Wednesday, July 17, 2013

Homebody Travels - Morocco


Morocco is about the same geographical size as California, bordering the Meditteranean sea to the north west, and the Atlantic Ocean to the north east.  It is composed of fertile plains, a Mediterranean coastline, and the Atlas Mountains (near the Algerian border).  The Berbers were (more or less) the nations original inhabitants, but throughout its history Morocco has been annexed by the Roman Empire (AD 46), invaded by Arabs (circa 685, which brought in Islam), and were at colonized by the French and Spanish in the early 19th century.  The nation finally gained in dependence in 1956.

In an interesting, non-historically related factoid: in Moroccan culture the liver, not the heart, is considered the symbol of love.

I will admit that before we selected "Morocco" from our little bowl of paper slips with countries on them, I knew little to nothing about Moroccan music. I can't say that I 'know' much now, but it is something slightly more than "nothing."  I did however eventually stumble upon a (likely over generalized) synopsis of various Moroccan music types.  I think what I found most intriguing about Moroccan music is the combination of spoken poetry with folk instrumentation, which may include: lutes, symbols, fiddles, zithers, and goblet drums.

When researching Moroccan cuisine, various versions of stew came up quite frequently, so that is what we settled on to cook.  The recipe we found seemed hearty, quick to make, and had chickpeas (and who doesn't like chickpeas or at least like saying the word "chickpeas").

Soups and stews somewhat make themselves but here are the steps spelled out just the same (our version served 4)

1. Saute half an onion in 1 Tablespoon of olive oil
2. add in: 1 teaspoon cinnamon, 1/2 teaspoon allspice, salt and pepper to taste (if you see the recipe hyper-linked above, it calls for cumin & cayenne pepper...we just were fresh out...)
2. Add in 3 cups of water, 1 chopped medium-sized potato, 2 chopped large carrots, 2 chopped roma tomatoes.

3. Bring to a boil
4. Reduce heat and let simmer for 15-20 minutes, or until potatoes are tender
5. Add in 1 chopped (1-inch pieces) zucchini and 1 (15 oz) can of chickpeas.  Return to boil.
6. Reduce heat and let simmer for 5-8 minutes or until all vegetables are tender

By chopping all vegetables in large pieces, this gives the stew a sort of chili-like composition and is very sustaining (not to mention it plates pretty).  We were curious about how the cinnamon would work out in a soup, but we are both sold on the idea now.  Cinnamon, while often used in desserts, adapts itself well to savory stews...and makes the whole house smell amazing.  We agreed that it was the key ingredient to this culinary success.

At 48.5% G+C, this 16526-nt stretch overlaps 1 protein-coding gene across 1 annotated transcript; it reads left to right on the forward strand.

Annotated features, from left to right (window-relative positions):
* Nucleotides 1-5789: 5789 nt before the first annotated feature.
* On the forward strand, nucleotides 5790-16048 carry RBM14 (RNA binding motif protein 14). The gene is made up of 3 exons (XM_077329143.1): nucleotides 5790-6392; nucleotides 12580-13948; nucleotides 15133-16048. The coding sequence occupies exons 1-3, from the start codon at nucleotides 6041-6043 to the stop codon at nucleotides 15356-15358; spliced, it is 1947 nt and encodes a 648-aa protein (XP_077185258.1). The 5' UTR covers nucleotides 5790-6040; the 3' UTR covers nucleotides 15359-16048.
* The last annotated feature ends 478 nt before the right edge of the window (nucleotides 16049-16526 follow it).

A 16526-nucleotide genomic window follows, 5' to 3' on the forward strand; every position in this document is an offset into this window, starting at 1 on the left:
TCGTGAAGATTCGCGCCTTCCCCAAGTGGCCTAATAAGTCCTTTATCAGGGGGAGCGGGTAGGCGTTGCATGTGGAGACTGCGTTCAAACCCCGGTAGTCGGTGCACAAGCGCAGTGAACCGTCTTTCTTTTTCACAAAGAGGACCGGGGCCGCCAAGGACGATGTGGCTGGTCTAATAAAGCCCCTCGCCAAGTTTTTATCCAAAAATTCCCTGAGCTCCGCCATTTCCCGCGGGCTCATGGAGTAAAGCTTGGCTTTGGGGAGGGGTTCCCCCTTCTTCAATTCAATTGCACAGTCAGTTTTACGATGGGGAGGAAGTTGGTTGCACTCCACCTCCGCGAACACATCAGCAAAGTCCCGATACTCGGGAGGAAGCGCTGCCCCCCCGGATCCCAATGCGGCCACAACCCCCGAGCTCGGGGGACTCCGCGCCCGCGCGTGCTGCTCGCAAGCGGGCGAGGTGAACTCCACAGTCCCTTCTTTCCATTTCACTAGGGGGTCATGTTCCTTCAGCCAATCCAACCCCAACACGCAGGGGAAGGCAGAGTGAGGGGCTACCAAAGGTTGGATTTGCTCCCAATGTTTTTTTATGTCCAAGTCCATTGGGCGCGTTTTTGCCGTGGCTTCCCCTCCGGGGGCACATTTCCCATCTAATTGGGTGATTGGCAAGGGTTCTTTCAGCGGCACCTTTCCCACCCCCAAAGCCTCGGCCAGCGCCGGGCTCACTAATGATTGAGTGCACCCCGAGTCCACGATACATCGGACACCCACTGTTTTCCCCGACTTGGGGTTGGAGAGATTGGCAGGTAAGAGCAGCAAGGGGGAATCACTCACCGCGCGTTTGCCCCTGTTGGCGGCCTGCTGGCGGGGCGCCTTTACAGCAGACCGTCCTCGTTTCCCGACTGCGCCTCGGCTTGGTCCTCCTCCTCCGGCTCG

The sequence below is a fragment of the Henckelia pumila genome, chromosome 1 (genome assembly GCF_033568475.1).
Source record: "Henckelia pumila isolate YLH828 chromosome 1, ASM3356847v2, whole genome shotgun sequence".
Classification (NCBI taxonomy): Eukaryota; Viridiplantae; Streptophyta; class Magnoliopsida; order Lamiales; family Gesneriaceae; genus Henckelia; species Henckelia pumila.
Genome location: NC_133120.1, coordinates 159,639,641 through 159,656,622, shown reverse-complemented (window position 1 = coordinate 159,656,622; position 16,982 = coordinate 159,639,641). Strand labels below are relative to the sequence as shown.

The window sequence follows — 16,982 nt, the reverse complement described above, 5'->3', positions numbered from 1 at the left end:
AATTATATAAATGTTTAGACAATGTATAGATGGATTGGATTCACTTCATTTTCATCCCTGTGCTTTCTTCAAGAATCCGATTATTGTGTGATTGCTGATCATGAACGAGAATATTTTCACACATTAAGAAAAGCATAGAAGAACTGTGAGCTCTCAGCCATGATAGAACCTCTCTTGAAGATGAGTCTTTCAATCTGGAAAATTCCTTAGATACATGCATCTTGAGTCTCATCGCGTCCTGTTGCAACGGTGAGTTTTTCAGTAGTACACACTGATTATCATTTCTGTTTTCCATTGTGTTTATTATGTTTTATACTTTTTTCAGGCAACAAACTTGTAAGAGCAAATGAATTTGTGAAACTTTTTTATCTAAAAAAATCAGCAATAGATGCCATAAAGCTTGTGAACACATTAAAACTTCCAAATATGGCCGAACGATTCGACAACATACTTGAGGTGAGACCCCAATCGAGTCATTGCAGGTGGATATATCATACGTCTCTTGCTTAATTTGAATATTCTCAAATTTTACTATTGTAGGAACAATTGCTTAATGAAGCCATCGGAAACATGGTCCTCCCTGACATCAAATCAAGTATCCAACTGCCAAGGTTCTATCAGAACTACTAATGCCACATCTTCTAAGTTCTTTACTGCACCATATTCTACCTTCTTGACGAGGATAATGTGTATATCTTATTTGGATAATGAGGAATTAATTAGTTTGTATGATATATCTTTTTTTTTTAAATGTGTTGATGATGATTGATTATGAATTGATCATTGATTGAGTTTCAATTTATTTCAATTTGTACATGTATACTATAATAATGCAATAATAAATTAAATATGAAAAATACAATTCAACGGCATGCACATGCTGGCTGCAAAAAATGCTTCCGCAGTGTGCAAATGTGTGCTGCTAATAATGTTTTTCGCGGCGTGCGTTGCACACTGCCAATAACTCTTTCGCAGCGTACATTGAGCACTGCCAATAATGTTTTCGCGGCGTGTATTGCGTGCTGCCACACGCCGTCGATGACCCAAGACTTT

There were a few choices of films that feature scenes shot in Morocco...and we selected Gladiator.  The opening scenes aren't shot there, but most of the Roman empire portions were filmed on sets in Morocco.  The dessert caravan scenes especially played to what we imagine much of Morocco would be like, so it suited the bill...and it's a great movie anyway: history, action, and an awesome score to boot.

what we do in life
echoes in eternity

I had a hard time finding Moroccan poetry in translation online for some reason (I blame the Wikipedia labyrinth).  I am sure there is a wealth of it somewhere, I just got lost when being linked from one link to the next.  However, I found the lyrics to the Moroccan national anthem to be insightful to the culture and people, as most anthems are I suppose.  But, given it's Mediterranean climate and it's (primarily) Islamic composition, the emphasis on the sublime and light seem an accurate encapsulation of imagery that would often appear in Moroccan poetry (had I succeeded in finding more to read):

Fountain of Freedom, Source of Light
Where sovereignty and safety meet,
Safety and sovereignty May you ever combine!
You have lived among nations With title sublime,
Filling each heart, Sung by each tongue,
Your champion has risen And answered your call.
In my mouth And in my blood
Your breezes have stirred Both light and fire.
Up! my brethren, Strive for the highest.
We call to the world That we are here ready.
We salute as our emblem
God, Homeland, and King. 


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